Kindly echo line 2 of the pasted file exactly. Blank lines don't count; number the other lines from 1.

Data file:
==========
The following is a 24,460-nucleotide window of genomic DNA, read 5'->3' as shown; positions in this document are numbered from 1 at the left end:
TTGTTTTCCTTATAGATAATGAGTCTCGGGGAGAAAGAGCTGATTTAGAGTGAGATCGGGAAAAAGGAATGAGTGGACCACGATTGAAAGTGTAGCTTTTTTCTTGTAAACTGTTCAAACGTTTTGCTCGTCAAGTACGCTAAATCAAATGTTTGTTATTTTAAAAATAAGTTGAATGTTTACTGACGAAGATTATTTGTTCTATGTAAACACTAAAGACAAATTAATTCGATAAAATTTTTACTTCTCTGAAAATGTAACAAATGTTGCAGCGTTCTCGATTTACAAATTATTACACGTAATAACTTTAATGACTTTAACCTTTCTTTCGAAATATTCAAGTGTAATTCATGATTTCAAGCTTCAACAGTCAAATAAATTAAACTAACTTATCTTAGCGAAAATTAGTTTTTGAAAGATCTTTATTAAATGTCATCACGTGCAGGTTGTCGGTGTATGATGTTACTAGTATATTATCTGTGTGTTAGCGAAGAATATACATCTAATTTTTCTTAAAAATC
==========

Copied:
TTGTTTTCCTTATAGATAATGAGTCTCGGGGAGAAAGAGCTGATTTAGAGTGAGATCGGGAAAAAGGAATGAGTGGACCACGATTGAAAGTGTAGCTTTTTTCTTGTAAACTGTTCAAACGTTTTGCTCGTCAAGTACGCTAAATCAAATGTTTGTTATTTTAAAAATAAGTTGAATGTTTACTGACGAAGATTATTTGTTCTATGTAAACACTAAAGACAAATTAATTCGATAAAATTTTTACTTCTCTGAAAATGTAACAAATGTTGCAGCGTTCTCGATTTACAAATTATTACACGTAATAACTTTAATGACTTTAACCTTTCTTTCGAAATATTCAAGTGTAATTCATGATTTCAAGCTTCAACAGTCAAATAAATTAAACTAACTTATCTTAGCGAAAATTAGTTTTTGAAAGATCTTTATTAAATGTCATCACGTGCAGGTTGTCGGTGTATGATGTTACTAGTATATTATCTGTGTGTTAGCGAAGAATATACATCTAATTTTTCTTAAAAATC